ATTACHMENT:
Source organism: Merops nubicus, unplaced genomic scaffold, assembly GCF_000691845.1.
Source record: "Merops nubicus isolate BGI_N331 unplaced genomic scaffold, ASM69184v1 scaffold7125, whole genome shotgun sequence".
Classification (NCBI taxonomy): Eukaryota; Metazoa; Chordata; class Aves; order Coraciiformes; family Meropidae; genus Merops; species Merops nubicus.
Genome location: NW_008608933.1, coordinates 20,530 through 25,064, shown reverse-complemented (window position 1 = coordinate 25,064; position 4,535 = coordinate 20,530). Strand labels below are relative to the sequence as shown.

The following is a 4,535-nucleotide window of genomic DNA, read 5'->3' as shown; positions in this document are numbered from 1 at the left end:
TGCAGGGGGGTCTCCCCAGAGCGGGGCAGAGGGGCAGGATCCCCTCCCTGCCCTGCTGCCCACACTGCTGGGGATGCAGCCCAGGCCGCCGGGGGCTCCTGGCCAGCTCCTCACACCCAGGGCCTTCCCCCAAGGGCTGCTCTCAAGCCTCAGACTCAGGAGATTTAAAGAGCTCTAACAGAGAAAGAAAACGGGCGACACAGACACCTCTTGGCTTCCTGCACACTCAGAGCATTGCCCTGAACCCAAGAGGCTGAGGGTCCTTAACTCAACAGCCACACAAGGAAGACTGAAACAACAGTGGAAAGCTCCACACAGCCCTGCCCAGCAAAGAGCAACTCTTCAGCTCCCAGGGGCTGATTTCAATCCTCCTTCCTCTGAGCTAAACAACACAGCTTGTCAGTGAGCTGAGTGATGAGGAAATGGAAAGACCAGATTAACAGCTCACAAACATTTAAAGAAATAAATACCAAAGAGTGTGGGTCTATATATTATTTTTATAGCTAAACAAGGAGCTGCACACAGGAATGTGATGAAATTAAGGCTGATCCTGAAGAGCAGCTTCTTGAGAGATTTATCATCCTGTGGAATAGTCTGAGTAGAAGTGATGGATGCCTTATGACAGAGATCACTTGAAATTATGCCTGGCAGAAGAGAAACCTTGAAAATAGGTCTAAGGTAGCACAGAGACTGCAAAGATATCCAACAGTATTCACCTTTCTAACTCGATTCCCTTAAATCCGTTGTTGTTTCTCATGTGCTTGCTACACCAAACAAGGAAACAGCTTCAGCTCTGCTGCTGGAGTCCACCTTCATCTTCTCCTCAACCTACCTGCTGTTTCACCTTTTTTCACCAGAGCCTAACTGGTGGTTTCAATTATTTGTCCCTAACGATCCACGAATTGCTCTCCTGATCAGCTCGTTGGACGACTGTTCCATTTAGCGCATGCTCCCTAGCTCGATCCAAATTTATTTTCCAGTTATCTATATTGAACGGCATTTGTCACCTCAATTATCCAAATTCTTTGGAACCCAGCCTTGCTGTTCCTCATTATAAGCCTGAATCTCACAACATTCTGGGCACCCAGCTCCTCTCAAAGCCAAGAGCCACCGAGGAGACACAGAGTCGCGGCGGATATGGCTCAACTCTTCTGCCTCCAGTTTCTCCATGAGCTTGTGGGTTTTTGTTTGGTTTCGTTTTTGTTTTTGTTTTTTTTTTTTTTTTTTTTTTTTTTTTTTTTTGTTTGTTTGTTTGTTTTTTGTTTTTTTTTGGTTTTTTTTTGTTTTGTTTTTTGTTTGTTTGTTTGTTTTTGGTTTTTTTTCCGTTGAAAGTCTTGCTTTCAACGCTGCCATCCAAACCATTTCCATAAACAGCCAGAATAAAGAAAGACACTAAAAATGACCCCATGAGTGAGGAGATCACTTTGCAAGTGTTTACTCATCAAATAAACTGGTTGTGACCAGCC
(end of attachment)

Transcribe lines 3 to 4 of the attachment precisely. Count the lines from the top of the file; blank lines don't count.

Classification (NCBI taxonomy): Eukaryota; Metazoa; Chordata; class Aves; order Coraciiformes; family Meropidae; genus Merops; species Merops nubicus.
Genome location: NW_008608933.1, coordinates 20,530 through 25,064, shown reverse-complemented (window position 1 = coordinate 25,064; position 4,535 = coordinate 20,530). Strand labels below are relative to the sequence as shown.